Tue, 01/07/2020 - 8:49am
Why is an observatory in Ann Arbor named for Detroit? What made the Detroit Observatory a milestone for the University of Michigan and American higher education? How was the Observatory central to the growth of American astronomical science, when did it lose that role, and how did it get it back? And who were some of the people who made it all happen? Gary Krenz of the University’s Bentley Historical Library will explore these and other questions in this talk. In its 165-year history, the Observatory has gone through many transformations, and it is currently going through another—the construction of an addition to improve access, education, and programming. Krenz will also look at what that project entails and what lies ahead.
Tue, 12/17/2019 - 8:40am
Join us for the latest installment in a new series on the history of desserts by decade. This month, we will discuss the 1930s!
The decade began with people driving custom convertible Packards and sneaking sips of "giggle juice" (hopefully not at the same time!) and ended with Hoovervilles and Apple Annies drinking "dog soup". People might not have had a lot of dough but they still could make, well, dough! Get the lowdown on some keen recipes from the 1930s with Lakehouse owner/baker Keegan Rodgers and hear about national and local history from historian/writer Patti Smith. Learn how to make a treat from the era while enjoying stories about happenings at the local and national scene. It's the bee's knees!
This event was in partnership with The Lakehouse Bakery.
Thu, 12/12/2019 - 12:52pm
In this episode, Larry E. Wright, longtime photographer for the Ann Arbor News, talks about being mentored by chief photographer Cecil Lockard, life at a daily newspaper, and how sometimes a photographer's most valuable piece of equipment is his personality.
Thu, 09/05/2019 - 12:27pm
Let’s take a walk—a long walk, back over three centuries. At the dawn of the eighteenth century Detroit was established as simply an outpost for the French to take advantage of the fur trade while keeping the British at bay. The new book Detroit: An Illustrated Timeline, by Paul Vachon, points out many of the seminal events and noteworthy turning points of Detroit’s long journey, some little known: the city’s fall to the British during the War of 1812, the existence of slavery in Detroit as late as the 1820's, and Mayor Hazen Pingree’s aggressive advocacy for the everyday citizen against corporate interests. Chapters devoted to the twentieth century highlight Detroit’s underappreciated architectural heritage, the development of its notable cultural institutions, as well as the exploits of assorted scoundrels, such as the Black Legion, the Purple Gang, Harry Bennett and Father Charles Coughlin.
Martin Bandyke hosts author Paul Vachon as he discusses and shows images from Detroit: An Illustrated Timeline.
Tue, 08/27/2019 - 9:00am
What restaurant did Car & Driver magazine rank as one of the best places for ribs?
When did we finally get a professional fire department?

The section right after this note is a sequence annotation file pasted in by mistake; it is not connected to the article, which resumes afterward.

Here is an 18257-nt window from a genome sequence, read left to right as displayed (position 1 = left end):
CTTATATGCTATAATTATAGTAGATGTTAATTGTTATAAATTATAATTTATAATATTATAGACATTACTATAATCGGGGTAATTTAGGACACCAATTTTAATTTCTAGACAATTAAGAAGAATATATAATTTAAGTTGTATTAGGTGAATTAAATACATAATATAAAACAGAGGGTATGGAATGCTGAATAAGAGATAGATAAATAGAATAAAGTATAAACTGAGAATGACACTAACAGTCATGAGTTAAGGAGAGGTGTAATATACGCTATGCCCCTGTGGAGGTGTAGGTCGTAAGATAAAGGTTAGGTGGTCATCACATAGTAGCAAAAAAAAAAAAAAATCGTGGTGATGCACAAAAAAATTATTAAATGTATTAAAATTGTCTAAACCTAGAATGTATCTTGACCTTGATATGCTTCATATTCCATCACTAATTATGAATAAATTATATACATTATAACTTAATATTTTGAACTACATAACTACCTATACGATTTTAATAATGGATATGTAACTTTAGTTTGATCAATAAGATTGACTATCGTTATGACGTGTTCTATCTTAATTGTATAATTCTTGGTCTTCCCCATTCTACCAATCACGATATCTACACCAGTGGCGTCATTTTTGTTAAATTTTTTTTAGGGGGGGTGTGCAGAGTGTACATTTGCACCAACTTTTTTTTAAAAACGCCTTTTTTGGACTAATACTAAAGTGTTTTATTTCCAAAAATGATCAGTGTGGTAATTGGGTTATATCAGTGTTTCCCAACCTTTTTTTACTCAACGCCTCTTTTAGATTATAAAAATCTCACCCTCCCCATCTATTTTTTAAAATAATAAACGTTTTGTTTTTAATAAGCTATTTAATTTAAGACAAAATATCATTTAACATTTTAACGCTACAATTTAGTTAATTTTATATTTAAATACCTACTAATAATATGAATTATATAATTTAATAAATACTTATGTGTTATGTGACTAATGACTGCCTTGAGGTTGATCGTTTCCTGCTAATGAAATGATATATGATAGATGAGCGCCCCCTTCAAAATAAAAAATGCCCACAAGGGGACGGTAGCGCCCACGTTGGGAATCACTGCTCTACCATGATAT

What was special about the downtown Denny's franchise?
Which longtime business got a Centennial Award even though it wasn't quite 100 years old?
And who exactly was the man whose name is still inscribed at Fourth Avenue and Ann Streets?!
Join Vanishing Ann Arbor authors Patti Smith and Britain Woodman as they take you on a tour of our city’s past, from Bach & Abel’s dry goods store to Aunt Agatha’s bookstore. Learn about the history of public schools in Ann Arbor beginning with the log cabin built at the corner of Main and Ann Streets, through the ward schools, and to Ann Arbor High. Find out how folks passed time in the 1880s, from ice skating to bowling to socials. Trace the history of bookstores from Wahr’s and Sheehan’s to Common Language and the Wooden Spoon. Walk the streets with school principal Mary Clark, philanthropist Elizabeth Dean, and publisher Alvin Chase.
Come along to reminisce about the places you remember—Maude’s, Fiegel’s, Drake’s—and learn about the places you don’t.
Sun, 07/21/2019 - 3:33pm
Walter Blackwell was born in 1930 in Petersburg, Virginia. He shares memories of growing up there as well as in Mount Vernon, New York before serving in the army during the Korean War. He worked for 30 years at the Ann Arbor VA hospital, where he enjoyed helping fellow veterans. After experiencing discrimination in housing and employment, Mr. Blackwell fought for civil rights in Ann Arbor as a member of the Congress of Racial Equality (CORE) and mentored black children in his neighborhood.
Sun, 07/21/2019 - 3:33pm
Audrey Monagan was born in Ann Arbor in 1941, and grew up in a close-knit, predominantly black neighborhood on North Fifth Ave. She remembers attending Bethel AME Church with her grandparents, spending time at the Dunbar Community Center, and helping raise her younger siblings. She attended Jones School and Pioneer High School before working for General Motors, where she was an inspector for eighteen years. Mrs. Monagan has been married to her second husband, Philip, for 48 years.
Sun, 07/21/2019 - 3:32pm
Gerald Edwards was born in 1950 in Cleveland, Ohio. He remembers being discriminated against as one of three African American students at his elementary school in the aftermath of Brown v. Board of Education. At Heidelberg College, he participated in sit-ins to help found a Black Student Union House. After beginning his career in automotive manufacturing with Ford Motor Company, Mr. Edwards started his own business, Engineered Plastic Products, in 1987. He and his wife Jada also started the Edwards Foundation, which was dedicated to philanthropy in Namibia.